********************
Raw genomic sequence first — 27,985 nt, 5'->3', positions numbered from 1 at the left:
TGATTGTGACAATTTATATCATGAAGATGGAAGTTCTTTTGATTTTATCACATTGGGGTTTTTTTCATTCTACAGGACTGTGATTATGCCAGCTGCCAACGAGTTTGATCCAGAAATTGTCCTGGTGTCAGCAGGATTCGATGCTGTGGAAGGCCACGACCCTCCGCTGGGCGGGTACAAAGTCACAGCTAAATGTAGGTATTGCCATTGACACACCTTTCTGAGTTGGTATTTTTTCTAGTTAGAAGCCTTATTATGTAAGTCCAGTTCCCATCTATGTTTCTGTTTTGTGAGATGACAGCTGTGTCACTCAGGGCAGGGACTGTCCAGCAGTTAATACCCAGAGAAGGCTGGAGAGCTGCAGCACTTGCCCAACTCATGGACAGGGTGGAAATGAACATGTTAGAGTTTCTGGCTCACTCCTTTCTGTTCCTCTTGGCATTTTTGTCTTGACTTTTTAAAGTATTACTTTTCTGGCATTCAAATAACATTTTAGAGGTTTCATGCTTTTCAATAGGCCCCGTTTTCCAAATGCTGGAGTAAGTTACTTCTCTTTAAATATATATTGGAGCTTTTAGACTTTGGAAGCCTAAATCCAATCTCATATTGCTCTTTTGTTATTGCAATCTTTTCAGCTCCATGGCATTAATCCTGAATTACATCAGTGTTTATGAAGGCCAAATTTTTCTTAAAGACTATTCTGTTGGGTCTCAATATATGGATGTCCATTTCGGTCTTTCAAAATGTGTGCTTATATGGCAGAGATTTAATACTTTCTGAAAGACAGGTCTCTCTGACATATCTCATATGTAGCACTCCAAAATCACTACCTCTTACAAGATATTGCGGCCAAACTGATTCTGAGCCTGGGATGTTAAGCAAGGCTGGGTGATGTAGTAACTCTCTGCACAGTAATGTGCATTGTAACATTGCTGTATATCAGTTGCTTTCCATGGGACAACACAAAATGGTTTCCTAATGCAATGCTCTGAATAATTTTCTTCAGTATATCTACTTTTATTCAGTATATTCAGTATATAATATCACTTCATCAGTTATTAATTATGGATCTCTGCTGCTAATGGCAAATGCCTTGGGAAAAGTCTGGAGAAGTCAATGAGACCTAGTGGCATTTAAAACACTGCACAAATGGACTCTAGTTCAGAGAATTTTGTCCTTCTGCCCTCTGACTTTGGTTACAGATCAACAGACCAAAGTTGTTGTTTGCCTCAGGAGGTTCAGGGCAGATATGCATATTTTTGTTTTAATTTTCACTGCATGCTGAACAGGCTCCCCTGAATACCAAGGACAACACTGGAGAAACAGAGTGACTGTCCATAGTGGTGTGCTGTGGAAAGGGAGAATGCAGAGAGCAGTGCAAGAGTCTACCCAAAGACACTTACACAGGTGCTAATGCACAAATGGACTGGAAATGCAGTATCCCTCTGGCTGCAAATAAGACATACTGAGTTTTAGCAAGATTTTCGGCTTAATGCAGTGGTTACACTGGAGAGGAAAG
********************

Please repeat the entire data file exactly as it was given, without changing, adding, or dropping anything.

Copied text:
Raw genomic sequence first — 27,985 nt, 5'->3', positions numbered from 1 at the left:
TGATTGTGACAATTTATATCATGAAGATGGAAGTTCTTTTGATTTTATCACATTGGGGTTTTTTTCATTCTACAGGACTGTGATTATGCCAGCTGCCAACGAGTTTGATCCAGAAATTGTCCTGGTGTCAGCAGGATTCGATGCTGTGGAAGGCCACGACCCTCCGCTGGGCGGGTACAAAGTCACAGCTAAATGTAGGTATTGCCATTGACACACCTTTCTGAGTTGGTATTTTTTCTAGTTAGAAGCCTTATTATGTAAGTCCAGTTCCCATCTATGTTTCTGTTTTGTGAGATGACAGCTGTGTCACTCAGGGCAGGGACTGTCCAGCAGTTAATACCCAGAGAAGGCTGGAGAGCTGCAGCACTTGCCCAACTCATGGACAGGGTGGAAATGAACATGTTAGAGTTTCTGGCTCACTCCTTTCTGTTCCTCTTGGCATTTTTGTCTTGACTTTTTAAAGTATTACTTTTCTGGCATTCAAATAACATTTTAGAGGTTTCATGCTTTTCAATAGGCCCCGTTTTCCAAATGCTGGAGTAAGTTACTTCTCTTTAAATATATATTGGAGCTTTTAGACTTTGGAAGCCTAAATCCAATCTCATATTGCTCTTTTGTTATTGCAATCTTTTCAGCTCCATGGCATTAATCCTGAATTACATCAGTGTTTATGAAGGCCAAATTTTTCTTAAAGACTATTCTGTTGGGTCTCAATATATGGATGTCCATTTCGGTCTTTCAAAATGTGTGCTTATATGGCAGAGATTTAATACTTTCTGAAAGACAGGTCTCTCTGACATATCTCATATGTAGCACTCCAAAATCACTACCTCTTACAAGATATTGCGGCCAAACTGATTCTGAGCCTGGGATGTTAAGCAAGGCTGGGTGATGTAGTAACTCTCTGCACAGTAATGTGCATTGTAACATTGCTGTATATCAGTTGCTTTCCATGGGACAACACAAAATGGTTTCCTAATGCAATGCTCTGAATAATTTTCTTCAGTATATCTACTTTTATTCAGTATATTCAGTATATAATATCACTTCATCAGTTATTAATTATGGATCTCTGCTGCTAATGGCAAATGCCTTGGGAAAAGTCTGGAGAAGTCAATGAGACCTAGTGGCATTTAAAACACTGCACAAATGGACTCTAGTTCAGAGAATTTTGTCCTTCTGCCCTCTGACTTTGGTTACAGATCAACAGACCAAAGTTGTTGTTTGCCTCAGGAGGTTCAGGGCAGATATGCATATTTTTGTTTTAATTTTCACTGCATGCTGAACAGGCTCCCCTGAATACCAAGGACAACACTGGAGAAACAGAGTGACTGTCCATAGTGGTGTGCTGTGGAAAGGGAGAATGCAGAGAGCAGTGCAAGAGTCTACCCAAAGACACTTACACAGGTGCTAATGCACAAATGGACTGGAAATGCAGTATCCCTCTGGCTGCAAATAAGACATACTGAGTTTTAGCAAGATTTTCGGCTTAATGCAGTGGTTACACTGGAGAGGAAAG